The National Weather Service spotted a massive bat colony on its weather radar

The Arizona Game and Fish Department suspects the radar detected a colony of Mexican Free-tailed bats, similar to those seen here emerging from a cave in central Texas.

(CNN)Murder hornets, zombie cicadas, invasive lizards -- the list of unexpected creatures popping up across the United States appears to be growing this year.

Next on the list? Massive bat colonies, just in time for Halloween.
Meteorologists at the National Weather Service (NWS) in Phoenix were looking at their radar screens and spotted a large cloud of motion sweeping over areas of the city last Sunday, just a week before the official start of fall.
      "That doesn't look like a normal shower, the way everything is sort of fanning out," NWS meteorologist Sean Benedict told CNN affiliate KTVK. "They don't really have a uniform direction. That's usually your clue initially that it's probably animals flying around."
        The team quickly surmised that they were looking at an enormous colony of bats.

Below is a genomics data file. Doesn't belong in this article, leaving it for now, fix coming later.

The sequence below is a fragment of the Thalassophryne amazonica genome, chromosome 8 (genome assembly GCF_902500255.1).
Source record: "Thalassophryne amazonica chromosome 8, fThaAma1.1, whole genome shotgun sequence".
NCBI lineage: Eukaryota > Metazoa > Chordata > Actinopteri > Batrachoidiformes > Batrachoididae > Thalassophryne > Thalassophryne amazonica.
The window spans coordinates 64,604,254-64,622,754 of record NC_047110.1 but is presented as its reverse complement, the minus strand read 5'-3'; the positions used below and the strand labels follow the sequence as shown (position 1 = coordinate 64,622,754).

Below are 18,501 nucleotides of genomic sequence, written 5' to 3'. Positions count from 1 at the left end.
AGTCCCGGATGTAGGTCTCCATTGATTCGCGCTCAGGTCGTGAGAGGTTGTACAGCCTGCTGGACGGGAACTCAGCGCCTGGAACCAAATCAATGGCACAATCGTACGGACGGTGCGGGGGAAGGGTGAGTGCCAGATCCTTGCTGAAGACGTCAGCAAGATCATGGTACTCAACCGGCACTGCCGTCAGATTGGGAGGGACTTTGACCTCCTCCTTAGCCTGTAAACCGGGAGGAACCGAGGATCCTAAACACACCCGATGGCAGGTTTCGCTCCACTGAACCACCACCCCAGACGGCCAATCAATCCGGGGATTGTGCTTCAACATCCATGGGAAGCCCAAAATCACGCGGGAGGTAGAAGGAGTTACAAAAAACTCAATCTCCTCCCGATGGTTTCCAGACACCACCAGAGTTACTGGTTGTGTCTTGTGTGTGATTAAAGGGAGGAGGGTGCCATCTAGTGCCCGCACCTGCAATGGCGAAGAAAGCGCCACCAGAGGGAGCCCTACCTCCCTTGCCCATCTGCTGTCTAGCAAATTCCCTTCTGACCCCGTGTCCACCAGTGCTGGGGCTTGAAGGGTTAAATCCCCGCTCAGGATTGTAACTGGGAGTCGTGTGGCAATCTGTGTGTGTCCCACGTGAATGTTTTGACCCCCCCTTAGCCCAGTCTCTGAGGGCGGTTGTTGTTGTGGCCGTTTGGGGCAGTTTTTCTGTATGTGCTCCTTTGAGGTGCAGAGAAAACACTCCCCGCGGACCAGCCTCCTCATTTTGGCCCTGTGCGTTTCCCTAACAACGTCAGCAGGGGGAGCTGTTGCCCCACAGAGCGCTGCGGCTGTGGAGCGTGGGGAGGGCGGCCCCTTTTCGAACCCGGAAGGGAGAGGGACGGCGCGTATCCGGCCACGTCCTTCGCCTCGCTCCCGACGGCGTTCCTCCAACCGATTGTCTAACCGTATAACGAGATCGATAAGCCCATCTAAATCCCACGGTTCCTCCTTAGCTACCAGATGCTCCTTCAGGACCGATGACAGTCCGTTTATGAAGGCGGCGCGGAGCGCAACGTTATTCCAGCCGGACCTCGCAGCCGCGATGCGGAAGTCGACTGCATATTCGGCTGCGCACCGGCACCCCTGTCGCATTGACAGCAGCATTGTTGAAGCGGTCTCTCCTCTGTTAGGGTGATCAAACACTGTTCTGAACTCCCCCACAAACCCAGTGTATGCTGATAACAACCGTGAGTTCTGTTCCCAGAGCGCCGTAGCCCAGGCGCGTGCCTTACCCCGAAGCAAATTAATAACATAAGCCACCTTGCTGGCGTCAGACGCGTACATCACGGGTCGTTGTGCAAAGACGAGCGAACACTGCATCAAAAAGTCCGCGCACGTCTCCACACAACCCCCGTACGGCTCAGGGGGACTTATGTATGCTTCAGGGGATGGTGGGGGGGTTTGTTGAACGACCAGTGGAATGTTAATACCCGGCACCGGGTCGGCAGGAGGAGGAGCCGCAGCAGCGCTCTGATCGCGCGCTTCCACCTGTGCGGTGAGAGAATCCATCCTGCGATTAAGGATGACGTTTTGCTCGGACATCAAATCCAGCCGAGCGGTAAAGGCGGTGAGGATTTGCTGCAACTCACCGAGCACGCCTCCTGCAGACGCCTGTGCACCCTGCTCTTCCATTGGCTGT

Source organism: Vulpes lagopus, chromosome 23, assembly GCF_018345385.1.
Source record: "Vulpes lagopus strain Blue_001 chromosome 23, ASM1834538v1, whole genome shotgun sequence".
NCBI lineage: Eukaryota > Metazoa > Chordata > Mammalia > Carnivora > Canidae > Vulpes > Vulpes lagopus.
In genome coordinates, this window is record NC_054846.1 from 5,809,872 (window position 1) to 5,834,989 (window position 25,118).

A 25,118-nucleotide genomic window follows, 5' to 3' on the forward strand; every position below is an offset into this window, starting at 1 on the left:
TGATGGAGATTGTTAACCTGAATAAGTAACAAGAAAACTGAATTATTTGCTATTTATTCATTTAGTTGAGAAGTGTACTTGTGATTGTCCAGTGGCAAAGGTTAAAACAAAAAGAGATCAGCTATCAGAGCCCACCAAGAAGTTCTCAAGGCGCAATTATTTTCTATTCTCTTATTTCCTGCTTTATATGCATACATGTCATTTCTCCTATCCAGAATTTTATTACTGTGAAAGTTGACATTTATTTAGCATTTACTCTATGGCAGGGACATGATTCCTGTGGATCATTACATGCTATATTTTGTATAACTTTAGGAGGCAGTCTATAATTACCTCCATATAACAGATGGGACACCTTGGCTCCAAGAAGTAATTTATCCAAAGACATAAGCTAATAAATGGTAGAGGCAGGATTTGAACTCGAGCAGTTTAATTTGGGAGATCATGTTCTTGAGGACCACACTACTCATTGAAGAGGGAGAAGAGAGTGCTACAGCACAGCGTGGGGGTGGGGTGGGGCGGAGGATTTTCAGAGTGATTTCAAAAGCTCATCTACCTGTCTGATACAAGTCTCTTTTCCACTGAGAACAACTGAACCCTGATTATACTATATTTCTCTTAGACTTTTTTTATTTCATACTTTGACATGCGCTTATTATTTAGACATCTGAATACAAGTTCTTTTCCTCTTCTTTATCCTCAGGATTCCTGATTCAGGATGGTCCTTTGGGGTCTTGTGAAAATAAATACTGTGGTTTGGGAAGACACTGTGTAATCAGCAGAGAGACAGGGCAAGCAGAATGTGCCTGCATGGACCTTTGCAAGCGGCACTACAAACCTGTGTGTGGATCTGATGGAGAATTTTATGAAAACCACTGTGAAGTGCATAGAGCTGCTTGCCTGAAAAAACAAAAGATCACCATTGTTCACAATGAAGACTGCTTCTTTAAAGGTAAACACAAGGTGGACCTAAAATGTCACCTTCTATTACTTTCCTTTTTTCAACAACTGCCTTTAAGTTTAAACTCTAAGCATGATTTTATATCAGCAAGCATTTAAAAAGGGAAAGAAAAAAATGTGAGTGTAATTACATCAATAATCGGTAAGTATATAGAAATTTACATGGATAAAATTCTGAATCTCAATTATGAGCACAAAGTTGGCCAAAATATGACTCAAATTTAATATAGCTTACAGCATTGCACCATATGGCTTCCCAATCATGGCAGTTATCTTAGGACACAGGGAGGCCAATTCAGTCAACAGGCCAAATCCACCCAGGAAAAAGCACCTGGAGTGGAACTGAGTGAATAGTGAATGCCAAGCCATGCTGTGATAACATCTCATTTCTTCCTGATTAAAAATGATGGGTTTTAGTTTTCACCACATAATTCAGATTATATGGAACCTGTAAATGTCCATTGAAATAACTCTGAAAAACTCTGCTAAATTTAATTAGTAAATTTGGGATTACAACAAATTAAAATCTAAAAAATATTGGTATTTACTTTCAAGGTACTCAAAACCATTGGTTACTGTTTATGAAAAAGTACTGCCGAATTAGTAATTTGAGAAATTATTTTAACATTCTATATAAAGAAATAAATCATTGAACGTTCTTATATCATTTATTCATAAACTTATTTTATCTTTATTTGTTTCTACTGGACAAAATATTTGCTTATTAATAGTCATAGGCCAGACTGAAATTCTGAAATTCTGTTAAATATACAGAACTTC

They were spotted around sunset, suggesting that the critters are Mexican free-tailed bats that migrated to the city for the summer, Arizona Game and Fish Department biologist Angie McIntire told KTVK.
          Radars readings like the one posted on the official NWS Twitter account, which is believed to show the bats coming out of a cave, tunnel or bridge, help scientists track the nocturnal animals, which are difficult to spot in the dark.
          Although the flying mammals are often associated with spooky vampires, they actually snack on mosquitoes and are quite harmless.
            "Bats get a really bad rap," McIntire said. "But there's really nothing to fear when it comes to bats."
            There are 28 known bat species living in Arizona, where residents often go bat watching. While the best time to catch them is between July and August when the colony reaches their peak, they can also be seen as late as October.